Separation of Powers, Court’s mandate: UG law lecturer makes proposals to Supreme Court

The lecture sought to spark and stimulate public discourse on the concept of Separation of Powers relative to the Supreme Court’s decision in Justice Abdulai v Attorney General.

Is allowance instantly strangers applauded

Private legal practitioner and lecturer at the University of Ghana School Of Law, Mrs. Clara Beeri Kasser-Tee has made some proposals to the Supreme Court, on how it can both manage its mandate under the 1992 Constitution, while at the same time upholding the doctrine of Separation of Powers. 

The first of her suggestions is that the Court must decline jurisdiction on grounds of a political question doctrine only where the dispute does not raise issues bothering on a breach of the constitution or that the issues that it raises, must have expressly been taken from the Supreme Court, and put within the remit of another branch of government. 

“An example of instances where the constitution has expressly taken a matter from the Supreme Court and put it within the remit of another branch of government or another forum is article 33, with respect to the enforcement of human rights. And article 115, with respect to parliamentary proceedings,” she said.

She also proposes that the Court should develop rules to aid them to draw a distinction between the political and legal aspects of the disputes, so undue advantage isn’t given to interested parties. 

“Where a matter is properly before the Supreme Court, and it’s not remitted to another branch or forum, but raises questions bothering on the political doctrine question, the Supreme Court ought to determine same, however with care, to separate the legal aspects from the political aspects and determine same without giving undue political fodder to any of the parties, or make comments that impune the intentions and actions of other branches of government,” she explained.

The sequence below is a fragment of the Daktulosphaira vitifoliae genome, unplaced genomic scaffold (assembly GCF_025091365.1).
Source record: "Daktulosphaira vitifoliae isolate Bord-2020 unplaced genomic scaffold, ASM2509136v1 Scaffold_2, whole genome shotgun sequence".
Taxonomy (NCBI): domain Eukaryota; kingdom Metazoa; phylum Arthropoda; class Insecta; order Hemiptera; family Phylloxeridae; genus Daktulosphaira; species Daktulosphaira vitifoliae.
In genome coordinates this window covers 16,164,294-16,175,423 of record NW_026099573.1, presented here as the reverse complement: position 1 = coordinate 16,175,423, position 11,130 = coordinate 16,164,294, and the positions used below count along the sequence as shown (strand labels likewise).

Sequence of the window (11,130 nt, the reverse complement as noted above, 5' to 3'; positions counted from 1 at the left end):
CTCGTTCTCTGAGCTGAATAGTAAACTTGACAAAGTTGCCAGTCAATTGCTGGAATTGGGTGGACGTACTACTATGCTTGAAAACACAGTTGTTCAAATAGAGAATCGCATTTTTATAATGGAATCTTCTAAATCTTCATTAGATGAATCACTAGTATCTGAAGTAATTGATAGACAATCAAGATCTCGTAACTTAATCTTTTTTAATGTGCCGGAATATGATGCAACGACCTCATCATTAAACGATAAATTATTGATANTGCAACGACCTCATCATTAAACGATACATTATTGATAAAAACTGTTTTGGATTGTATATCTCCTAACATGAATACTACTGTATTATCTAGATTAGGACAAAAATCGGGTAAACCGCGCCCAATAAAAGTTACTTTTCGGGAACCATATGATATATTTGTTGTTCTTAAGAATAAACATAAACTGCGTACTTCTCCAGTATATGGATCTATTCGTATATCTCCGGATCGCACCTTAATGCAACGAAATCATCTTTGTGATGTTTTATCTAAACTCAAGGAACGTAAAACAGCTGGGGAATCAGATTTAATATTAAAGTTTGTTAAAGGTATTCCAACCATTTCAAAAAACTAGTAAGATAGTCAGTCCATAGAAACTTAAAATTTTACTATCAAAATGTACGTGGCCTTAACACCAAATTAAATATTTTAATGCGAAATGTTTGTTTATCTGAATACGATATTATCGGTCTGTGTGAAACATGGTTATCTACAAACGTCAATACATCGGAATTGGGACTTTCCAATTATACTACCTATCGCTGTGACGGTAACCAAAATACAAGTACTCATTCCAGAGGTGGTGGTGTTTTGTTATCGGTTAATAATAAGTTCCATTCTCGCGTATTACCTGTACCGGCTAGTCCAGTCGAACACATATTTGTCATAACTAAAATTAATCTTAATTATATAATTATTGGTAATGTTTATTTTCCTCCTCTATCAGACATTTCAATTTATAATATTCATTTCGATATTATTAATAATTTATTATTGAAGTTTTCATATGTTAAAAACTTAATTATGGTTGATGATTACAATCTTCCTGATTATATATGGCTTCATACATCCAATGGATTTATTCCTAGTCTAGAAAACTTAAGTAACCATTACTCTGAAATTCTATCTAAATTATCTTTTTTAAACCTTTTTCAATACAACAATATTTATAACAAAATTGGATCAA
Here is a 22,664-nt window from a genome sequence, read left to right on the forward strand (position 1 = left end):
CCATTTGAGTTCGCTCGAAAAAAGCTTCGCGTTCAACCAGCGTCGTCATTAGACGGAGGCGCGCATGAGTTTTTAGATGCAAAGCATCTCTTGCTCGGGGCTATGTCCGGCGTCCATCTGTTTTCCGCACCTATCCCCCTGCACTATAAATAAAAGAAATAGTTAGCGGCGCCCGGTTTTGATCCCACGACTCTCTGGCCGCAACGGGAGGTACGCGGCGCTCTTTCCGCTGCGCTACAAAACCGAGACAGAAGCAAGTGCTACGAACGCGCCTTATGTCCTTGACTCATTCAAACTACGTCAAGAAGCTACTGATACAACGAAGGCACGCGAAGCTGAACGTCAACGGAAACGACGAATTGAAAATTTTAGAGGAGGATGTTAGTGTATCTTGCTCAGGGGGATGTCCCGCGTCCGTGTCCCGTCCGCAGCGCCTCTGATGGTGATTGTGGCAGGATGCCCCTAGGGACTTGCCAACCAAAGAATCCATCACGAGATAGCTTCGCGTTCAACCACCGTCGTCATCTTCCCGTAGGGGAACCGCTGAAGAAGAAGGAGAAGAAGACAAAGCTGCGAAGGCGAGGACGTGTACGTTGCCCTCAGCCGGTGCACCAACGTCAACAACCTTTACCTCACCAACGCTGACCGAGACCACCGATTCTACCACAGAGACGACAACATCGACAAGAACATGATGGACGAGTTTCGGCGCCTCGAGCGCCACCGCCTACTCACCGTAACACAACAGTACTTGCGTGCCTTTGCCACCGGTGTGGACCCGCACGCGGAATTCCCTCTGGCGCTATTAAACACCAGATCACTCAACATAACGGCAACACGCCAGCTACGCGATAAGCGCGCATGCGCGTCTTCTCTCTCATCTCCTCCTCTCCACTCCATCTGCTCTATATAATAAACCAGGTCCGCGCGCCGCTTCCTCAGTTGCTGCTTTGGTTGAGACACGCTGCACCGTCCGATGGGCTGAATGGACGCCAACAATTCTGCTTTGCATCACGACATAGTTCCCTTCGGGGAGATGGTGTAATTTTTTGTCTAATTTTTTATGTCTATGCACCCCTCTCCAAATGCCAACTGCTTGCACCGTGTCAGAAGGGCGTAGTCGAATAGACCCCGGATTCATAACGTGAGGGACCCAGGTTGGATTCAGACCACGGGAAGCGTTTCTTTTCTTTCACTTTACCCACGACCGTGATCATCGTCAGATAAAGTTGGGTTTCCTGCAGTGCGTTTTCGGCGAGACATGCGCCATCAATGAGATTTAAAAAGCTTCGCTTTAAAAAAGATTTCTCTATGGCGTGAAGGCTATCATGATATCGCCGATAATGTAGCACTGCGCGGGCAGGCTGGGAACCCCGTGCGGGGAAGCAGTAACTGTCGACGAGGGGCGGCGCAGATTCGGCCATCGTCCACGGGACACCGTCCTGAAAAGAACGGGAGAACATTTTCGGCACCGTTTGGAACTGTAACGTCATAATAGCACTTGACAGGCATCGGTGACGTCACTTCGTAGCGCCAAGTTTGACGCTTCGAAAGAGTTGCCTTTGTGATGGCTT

Third, she suggests that the Court must develop rules to assist them archive the aforementioned suggestions and apply those rules consistently. 

“In doing so, the Court is able to stay within the remit of the law, maintain its legitimacy, and inspire confidence among the people, in the fact that the Court has no interest before it, but its interest is only the law.”

Her submissions were made at the first Speakers Seminal Lecture held on the topic; ‘Parliament, its business and the Supreme Court in perspective.’

The lecture sought to spark and stimulate public discourse on the concept of Separation of Powers relative to the Supreme Court’s decision in Justice Abdulai v Attorney General.

She noted that in some jurisdictions like the US, they decided to adopt the political questions doctrine, while others like South Africa practiced the judicial self-restraint doctrine. 

The political question doctrine is a question that the court will not consider because it involves the exercise of discretionary power by the Executive or Legislative branch of government.

Whereas the judicial self-restraint doctrine holds that the political sensitive nature of a dispute does not determine whether it is justiciable or not, instead, the distinction must be drawn between political and legal aspects of the disputes. Thus, a court may review the legality of a decision according to legal standards, but it is not entitled to review the political wisdom of the decision.

“I think our Supreme Court ought to manage this balance in light of the specific provisions of our constitution, the nature of its jurisdiction under our constitution and in the light of the principles of democracy, so that we could further deepen our democracy,” she said.